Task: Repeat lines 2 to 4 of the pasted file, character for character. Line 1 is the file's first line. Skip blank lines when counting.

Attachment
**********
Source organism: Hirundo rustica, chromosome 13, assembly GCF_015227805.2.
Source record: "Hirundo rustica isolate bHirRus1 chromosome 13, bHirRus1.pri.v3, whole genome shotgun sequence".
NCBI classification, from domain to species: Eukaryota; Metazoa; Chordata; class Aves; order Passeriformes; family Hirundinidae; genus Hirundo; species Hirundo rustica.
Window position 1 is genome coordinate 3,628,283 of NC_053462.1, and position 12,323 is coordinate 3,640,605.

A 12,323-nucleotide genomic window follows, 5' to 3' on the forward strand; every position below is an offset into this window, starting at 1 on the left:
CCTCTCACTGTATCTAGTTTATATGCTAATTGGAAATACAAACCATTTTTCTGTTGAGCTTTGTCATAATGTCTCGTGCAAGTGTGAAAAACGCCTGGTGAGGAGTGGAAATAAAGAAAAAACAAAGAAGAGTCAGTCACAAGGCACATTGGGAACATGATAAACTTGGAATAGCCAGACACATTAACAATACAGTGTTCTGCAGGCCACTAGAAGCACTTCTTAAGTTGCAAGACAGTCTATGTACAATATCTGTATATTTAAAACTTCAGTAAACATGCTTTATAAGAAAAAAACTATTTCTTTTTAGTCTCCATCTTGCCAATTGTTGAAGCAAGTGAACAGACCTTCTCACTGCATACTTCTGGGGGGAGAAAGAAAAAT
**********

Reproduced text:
Source record: "Hirundo rustica isolate bHirRus1 chromosome 13, bHirRus1.pri.v3, whole genome shotgun sequence".
NCBI classification, from domain to species: Eukaryota; Metazoa; Chordata; class Aves; order Passeriformes; family Hirundinidae; genus Hirundo; species Hirundo rustica.
Window position 1 is genome coordinate 3,628,283 of NC_053462.1, and position 12,323 is coordinate 3,640,605.